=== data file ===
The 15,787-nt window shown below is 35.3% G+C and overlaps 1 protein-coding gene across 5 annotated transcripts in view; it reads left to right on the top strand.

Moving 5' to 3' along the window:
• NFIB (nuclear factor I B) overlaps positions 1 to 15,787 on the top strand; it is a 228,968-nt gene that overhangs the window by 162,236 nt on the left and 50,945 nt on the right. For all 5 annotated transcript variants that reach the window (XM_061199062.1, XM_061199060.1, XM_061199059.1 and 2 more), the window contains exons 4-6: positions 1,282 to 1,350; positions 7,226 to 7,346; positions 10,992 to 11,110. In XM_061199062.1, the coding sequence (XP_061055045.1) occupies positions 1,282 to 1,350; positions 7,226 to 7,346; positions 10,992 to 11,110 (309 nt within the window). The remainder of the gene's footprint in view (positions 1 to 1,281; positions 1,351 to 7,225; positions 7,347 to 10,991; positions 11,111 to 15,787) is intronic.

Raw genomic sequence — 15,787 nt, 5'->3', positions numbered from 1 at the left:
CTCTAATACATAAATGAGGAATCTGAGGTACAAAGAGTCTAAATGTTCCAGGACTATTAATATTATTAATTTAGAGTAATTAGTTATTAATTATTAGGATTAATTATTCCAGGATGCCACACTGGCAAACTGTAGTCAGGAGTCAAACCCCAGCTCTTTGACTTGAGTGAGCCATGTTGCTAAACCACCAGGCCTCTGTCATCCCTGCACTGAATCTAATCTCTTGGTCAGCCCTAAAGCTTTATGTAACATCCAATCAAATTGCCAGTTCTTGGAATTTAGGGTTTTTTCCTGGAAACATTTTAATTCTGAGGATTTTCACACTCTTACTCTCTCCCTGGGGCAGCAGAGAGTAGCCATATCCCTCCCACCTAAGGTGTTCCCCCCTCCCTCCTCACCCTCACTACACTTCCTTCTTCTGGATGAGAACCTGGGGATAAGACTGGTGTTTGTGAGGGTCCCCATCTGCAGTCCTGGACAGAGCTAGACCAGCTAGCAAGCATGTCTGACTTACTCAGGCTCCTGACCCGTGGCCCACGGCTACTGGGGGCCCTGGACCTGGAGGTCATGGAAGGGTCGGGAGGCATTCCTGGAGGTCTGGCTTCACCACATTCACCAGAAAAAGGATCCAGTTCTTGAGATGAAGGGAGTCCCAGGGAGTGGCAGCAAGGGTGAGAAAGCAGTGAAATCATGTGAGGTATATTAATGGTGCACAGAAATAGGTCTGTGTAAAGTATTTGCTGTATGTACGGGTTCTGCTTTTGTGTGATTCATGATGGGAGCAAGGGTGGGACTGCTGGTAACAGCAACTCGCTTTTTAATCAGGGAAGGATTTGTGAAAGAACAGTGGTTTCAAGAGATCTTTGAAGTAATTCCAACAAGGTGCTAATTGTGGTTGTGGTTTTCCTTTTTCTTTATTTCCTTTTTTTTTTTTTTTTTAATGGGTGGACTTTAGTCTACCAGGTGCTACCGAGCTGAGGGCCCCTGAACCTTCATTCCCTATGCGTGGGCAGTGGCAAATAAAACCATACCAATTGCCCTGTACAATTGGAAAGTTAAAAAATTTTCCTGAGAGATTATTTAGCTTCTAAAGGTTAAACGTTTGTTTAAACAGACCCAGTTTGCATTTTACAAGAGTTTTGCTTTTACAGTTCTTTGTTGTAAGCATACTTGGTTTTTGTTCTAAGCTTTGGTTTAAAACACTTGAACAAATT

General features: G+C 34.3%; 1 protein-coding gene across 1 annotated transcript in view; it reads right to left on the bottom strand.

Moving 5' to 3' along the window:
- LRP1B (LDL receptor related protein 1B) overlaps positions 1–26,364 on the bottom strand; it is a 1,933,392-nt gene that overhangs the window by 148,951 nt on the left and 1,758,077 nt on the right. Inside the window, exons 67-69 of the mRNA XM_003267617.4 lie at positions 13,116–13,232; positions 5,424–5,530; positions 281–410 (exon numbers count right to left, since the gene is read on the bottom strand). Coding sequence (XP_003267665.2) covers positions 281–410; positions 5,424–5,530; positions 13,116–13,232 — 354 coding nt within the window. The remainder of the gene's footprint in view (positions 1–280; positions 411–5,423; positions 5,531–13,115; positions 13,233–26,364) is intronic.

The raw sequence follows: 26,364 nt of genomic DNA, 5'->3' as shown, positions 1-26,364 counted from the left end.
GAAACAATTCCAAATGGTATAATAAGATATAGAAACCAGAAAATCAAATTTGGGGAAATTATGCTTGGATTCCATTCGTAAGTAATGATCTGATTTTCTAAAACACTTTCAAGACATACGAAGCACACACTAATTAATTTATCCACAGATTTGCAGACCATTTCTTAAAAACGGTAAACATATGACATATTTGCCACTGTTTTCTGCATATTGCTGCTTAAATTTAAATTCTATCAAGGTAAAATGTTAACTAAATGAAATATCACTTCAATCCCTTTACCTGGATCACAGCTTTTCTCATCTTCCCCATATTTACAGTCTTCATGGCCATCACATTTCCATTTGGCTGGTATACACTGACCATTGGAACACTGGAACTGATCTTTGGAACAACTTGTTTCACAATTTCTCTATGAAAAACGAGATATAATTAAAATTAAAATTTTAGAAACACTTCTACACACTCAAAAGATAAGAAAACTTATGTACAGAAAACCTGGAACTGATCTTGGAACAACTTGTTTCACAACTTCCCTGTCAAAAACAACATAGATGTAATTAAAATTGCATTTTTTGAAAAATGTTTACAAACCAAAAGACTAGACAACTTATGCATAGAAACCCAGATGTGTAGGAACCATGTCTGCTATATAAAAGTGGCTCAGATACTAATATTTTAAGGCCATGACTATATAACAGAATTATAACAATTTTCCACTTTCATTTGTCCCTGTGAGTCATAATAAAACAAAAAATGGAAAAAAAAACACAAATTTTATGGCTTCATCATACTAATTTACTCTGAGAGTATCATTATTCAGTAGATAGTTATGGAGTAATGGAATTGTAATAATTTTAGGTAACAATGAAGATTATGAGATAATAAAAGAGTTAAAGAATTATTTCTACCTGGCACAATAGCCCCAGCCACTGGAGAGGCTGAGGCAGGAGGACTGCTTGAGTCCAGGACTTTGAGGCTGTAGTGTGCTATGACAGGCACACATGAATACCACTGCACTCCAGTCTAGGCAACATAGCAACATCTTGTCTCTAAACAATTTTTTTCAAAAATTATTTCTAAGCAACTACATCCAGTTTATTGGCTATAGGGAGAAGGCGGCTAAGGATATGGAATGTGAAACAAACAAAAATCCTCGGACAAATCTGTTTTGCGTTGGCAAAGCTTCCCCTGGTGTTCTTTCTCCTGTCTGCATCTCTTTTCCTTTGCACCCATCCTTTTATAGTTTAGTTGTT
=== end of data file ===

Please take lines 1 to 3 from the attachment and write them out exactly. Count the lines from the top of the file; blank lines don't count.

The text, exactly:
The 15,787-nt window shown below is 35.3% G+C and overlaps 1 protein-coding gene across 5 annotated transcripts in view; it reads left to right on the top strand.

Moving 5' to 3' along the window:
• NFIB (nuclear factor I B) overlaps positions 1 to 15,787 on the top strand; it is a 228,968-nt gene that overhangs the window by 162,236 nt on the left and 50,945 nt on the right. For all 5 annotated transcript variants that reach the window (XM_061199062.1, XM_061199060.1, XM_061199059.1 and 2 more), the window contains exons 4-6: positions 1,282 to 1,350; positions 7,226 to 7,346; positions 10,992 to 11,110. In XM_061199062.1, the coding sequence (XP_061055045.1) occupies positions 1,282 to 1,350; positions 7,226 to 7,346; positions 10,992 to 11,110 (309 nt within the window). The remainder of the gene's footprint in view (positions 1 to 1,281; positions 1,351 to 7,225; positions 7,347 to 10,991; positions 11,111 to 15,787) is intronic.